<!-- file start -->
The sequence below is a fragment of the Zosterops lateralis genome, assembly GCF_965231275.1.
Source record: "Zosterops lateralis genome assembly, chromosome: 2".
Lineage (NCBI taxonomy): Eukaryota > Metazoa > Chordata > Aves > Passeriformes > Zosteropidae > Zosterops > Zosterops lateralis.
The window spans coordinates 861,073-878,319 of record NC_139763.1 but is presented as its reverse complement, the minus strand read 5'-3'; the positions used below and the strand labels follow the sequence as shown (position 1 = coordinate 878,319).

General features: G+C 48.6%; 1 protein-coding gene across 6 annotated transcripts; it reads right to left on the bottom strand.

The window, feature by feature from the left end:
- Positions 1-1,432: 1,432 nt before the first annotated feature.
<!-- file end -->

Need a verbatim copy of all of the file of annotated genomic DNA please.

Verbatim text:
The sequence below is a fragment of the Zosterops lateralis genome, assembly GCF_965231275.1.
Source record: "Zosterops lateralis genome assembly, chromosome: 2".
Lineage (NCBI taxonomy): Eukaryota > Metazoa > Chordata > Aves > Passeriformes > Zosteropidae > Zosterops > Zosterops lateralis.
The window spans coordinates 861,073-878,319 of record NC_139763.1 but is presented as its reverse complement, the minus strand read 5'-3'; the positions used below and the strand labels follow the sequence as shown (position 1 = coordinate 878,319).

General features: G+C 48.6%; 1 protein-coding gene across 6 annotated transcripts; it reads right to left on the bottom strand.

The window, feature by feature from the left end:
- Positions 1-1,432: 1,432 nt before the first annotated feature.